Bunch of questions banging around in my head.

Ok, I didn’t think any of these questions deserved a thread of their own, but they are annoying me, so I just wanted to throw them out there.
I watched Hannibal the other day and walked away with a couple of weird questions.** spoiler in here**

Is PS. dead?

You know, post script? The little thing you add to the bottom of a letter. I can understand it when you hand write a letter, but in the age of computers, is there really any reason not to just include all your thoughts above the closing?
Can you really cut someone’s skull off and feed them their brain?

I feel like a complete idiot for even asking this one. I have seen medical shows where they show brain surgery. The person getting operated on is always awake. They put them in one of those frames, but they are awake and aware. So, would it be possible for a doctor to cut off the top of someone’s head like that?

Non-Hannibal questions:

In NJ, we have these sound walls that they line the highways with. They are a good 20 feet high and create a canyon effect as you drive down a road. Since the state is so compact, there are often neighborhoods right on the other side of the walls.

Is there any other place place in the country that uses these walls extensively?
Here’s an internet question that I asked over in ATMB, but if you’re looking to kill some time you might want to click over and read.


I think they’re pretty common nowadays. Baltimore built/is building them almost the entire way around the beltway, especially in populated areas. Suburbs back up right onto them. I think I’ve seen some around parts of DC’s beltway too (although it’s been a while since I’ve been on the Washington Beltway, and could be confusing memories).

I still use it when I’ve finished composing a letter and I’ve thought of something else like a “by the way…” that would look clumsy if I stuck it into the body, or else I just don’t feel like going back into the text & doing the work needed to incorporate it into the body of the letter.

They are a very common site around the capital beltway here in Washington DC, where your tax dollars are hard at work. You can usually see the roofs of houses just on the other side. The walls are useful not only for sound absorption, they also defect our stray bullets.

p.s.: The brain-eating question came up over in IMHO somewhere.

Hence their name: sound barriers.
This is part of a federal money, highway development program. Originally, they were designed to protect neighborhood from the sound generated from highways encroaching on existing neighborhoods.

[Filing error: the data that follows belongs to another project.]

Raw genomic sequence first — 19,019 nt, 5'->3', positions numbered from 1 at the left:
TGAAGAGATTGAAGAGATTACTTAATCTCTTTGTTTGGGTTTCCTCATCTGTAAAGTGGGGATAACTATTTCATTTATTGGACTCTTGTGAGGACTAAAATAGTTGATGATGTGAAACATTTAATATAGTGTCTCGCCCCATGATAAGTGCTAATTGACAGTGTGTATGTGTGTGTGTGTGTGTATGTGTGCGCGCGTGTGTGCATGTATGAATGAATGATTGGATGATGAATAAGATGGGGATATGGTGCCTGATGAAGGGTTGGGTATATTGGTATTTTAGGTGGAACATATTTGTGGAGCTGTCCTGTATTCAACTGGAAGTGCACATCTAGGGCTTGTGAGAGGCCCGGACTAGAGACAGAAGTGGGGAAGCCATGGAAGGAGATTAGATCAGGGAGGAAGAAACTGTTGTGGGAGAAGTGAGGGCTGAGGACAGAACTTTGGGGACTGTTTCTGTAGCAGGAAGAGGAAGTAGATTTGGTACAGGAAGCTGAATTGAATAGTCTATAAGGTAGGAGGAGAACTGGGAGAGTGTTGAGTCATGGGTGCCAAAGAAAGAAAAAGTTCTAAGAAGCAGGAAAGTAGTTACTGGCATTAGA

Local contractors petitioned states to apply for these funds so that they could bid on and win the installation contracts. States acquieced because it was “free government money” and if they didn’t put in for it some other state would get it.
The upshot is, that after the barriers were installed where they were needed, the program just cycled up out of control. Now there is nary a federal highway in the northeast which doesn’t have at least some of its mileage blocked by these barriers.
There’s no end in sight either. The program is still going full bore.

Corrected link:


I found the other thread on the brain thing. Thanks for the heads up. [sub]Is that what the search function is for?[/sub]

I’ve seen your sound barriers in use in a few dense urban regions like the GTA (Greater Toronto Area). In some parts of the GTA, a major highway (called a ‘400-series road’) runs right through a populated area (Mississauga or Scarborough, for example). The residents of the neighboring subdivisions must certainly appreciate the noise abatement, but I had always imagined that these were meant as physical barriers, too… to keep wayward cars out of backyards and wayward children off the 401.

In Europe, on the EURail system (I think that’s what it’s called) they use these walls on some of the regular lines, and on all of the lines serviced by the TGV’s (High-Speed Trains).

As stated above, these are usually put up when a new Interstate goes thru an established neighborhood, or an older highway is widened, and there are houses alongside. There is a formula (no, I don’t know it) that takes into account number of “receptors” (homes, schools, etc.), their distance from the highway, and the projected traffic level. The walls are very expensive, so we don’t put them up willy-nilly*. Once we started putting them up here (Jacksonville), we started getting two kinds of calls: [1] neighborhoods that developed AFTER the highway was in place, wanting the soundwalls (sorry, no, we will check when we add lanes in a few years), and [2] people living near the walls - on the east or north side of the wall - complaining about the walls blocking the sun and causing early twilight.

  • phrase origin - willy-nilly?

(Italics mine)




Thought that slipped by.

By the way, Freedom, I’ll let this one go, but in general, it’s a lot simpler on everyone if you open up separate threads for unrelated questions. Walls along highways have absolutely nothing whatsoever to do with cranial cannibalism, and the folks qualified to answer the one are very likely to be different from the folks qualified to answer the other. Besides, I doubt that there’s any subject so trivial that the fine folks here can’t turn it into a full discussion worthy of its own thread. If we can have a full thread about cats doing bench presses, we can have one on road barriers.